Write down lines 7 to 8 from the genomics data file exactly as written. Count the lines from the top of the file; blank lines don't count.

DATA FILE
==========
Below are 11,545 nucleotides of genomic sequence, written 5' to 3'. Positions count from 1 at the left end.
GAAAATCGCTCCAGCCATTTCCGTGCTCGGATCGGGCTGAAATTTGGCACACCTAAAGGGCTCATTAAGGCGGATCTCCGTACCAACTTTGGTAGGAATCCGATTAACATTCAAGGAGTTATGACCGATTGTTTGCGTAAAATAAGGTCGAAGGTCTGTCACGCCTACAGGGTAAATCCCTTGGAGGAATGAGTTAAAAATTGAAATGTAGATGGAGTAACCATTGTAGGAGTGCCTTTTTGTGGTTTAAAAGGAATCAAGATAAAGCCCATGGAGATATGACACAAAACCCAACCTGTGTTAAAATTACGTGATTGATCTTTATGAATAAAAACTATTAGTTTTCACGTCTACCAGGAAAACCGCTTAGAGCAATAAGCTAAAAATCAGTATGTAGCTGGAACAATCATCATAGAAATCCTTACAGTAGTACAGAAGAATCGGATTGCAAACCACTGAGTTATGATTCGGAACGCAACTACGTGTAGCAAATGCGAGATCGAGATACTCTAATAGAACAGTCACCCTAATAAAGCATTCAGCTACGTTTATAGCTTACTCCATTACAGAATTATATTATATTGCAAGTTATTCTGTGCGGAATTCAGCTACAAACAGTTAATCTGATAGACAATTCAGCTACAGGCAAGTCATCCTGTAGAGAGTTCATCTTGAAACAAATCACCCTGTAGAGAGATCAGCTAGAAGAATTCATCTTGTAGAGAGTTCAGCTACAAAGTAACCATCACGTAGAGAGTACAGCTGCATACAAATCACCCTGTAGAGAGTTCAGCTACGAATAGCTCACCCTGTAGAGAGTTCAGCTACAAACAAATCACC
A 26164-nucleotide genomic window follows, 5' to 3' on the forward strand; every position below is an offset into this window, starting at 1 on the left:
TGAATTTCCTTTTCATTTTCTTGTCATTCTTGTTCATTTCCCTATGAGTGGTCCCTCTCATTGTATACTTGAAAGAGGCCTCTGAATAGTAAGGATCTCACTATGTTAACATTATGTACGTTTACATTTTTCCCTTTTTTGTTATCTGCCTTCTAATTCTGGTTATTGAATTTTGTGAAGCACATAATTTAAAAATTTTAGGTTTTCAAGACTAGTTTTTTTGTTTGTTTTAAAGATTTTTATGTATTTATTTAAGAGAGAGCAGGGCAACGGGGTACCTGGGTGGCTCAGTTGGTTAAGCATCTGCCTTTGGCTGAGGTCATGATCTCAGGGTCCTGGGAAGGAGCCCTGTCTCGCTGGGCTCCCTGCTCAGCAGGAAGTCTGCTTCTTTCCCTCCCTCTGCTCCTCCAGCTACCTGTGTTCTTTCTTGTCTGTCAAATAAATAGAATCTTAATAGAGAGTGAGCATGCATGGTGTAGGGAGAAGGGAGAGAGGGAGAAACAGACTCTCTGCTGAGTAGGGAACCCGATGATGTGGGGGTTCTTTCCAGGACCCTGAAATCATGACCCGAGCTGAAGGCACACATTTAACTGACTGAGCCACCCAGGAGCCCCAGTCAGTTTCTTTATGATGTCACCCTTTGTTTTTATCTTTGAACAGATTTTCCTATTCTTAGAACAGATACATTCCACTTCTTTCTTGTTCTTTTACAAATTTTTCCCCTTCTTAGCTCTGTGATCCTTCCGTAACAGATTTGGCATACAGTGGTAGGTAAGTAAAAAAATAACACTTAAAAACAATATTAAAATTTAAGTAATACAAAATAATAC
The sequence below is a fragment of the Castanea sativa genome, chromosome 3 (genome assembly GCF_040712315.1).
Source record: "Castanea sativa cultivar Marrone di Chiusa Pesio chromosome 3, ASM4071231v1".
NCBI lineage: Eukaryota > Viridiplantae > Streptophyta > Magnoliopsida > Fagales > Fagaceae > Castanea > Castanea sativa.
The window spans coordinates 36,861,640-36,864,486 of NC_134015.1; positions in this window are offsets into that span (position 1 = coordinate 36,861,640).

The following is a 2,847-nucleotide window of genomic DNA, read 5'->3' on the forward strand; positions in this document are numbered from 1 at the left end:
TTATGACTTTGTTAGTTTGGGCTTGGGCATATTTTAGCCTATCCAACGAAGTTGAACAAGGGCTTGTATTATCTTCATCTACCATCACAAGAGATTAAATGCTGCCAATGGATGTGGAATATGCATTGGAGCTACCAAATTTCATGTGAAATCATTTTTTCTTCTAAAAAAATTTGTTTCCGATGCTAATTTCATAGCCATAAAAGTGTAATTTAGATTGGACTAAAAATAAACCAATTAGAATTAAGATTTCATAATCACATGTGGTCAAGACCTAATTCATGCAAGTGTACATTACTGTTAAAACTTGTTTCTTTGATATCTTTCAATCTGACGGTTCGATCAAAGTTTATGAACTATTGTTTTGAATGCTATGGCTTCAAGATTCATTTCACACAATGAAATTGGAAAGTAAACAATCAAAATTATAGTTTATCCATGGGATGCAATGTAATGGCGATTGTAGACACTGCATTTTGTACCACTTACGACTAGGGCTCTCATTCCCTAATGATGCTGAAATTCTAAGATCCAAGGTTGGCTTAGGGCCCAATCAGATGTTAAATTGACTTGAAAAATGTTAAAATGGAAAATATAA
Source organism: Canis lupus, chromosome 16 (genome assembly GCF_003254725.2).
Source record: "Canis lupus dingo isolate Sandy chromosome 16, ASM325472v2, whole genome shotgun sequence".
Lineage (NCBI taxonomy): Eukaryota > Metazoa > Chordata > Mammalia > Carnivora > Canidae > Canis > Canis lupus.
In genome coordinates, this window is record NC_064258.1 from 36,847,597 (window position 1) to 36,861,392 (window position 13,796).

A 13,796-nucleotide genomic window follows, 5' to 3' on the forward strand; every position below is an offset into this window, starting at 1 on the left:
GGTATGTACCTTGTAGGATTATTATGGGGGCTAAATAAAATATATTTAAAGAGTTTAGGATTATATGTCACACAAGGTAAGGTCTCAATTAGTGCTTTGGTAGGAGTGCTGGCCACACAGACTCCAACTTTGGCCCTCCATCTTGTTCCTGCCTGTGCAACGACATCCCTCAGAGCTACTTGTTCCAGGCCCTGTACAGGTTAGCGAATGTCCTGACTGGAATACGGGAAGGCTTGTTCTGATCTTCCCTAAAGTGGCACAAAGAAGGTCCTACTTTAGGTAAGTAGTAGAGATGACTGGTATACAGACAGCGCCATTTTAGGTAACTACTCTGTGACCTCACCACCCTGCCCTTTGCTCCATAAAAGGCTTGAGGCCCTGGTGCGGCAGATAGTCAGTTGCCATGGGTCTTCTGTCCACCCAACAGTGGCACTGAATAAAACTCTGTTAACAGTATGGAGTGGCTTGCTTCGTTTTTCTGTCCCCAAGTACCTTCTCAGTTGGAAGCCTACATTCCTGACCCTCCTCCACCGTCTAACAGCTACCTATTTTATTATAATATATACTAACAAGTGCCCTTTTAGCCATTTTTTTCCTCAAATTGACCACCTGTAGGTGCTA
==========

NCBI lineage: Eukaryota > Viridiplantae > Streptophyta > Magnoliopsida > Fagales > Fagaceae > Castanea > Castanea sativa.
The window spans coordinates 36,861,640-36,864,486 of NC_134015.1; positions in this window are offsets into that span (position 1 = coordinate 36,861,640).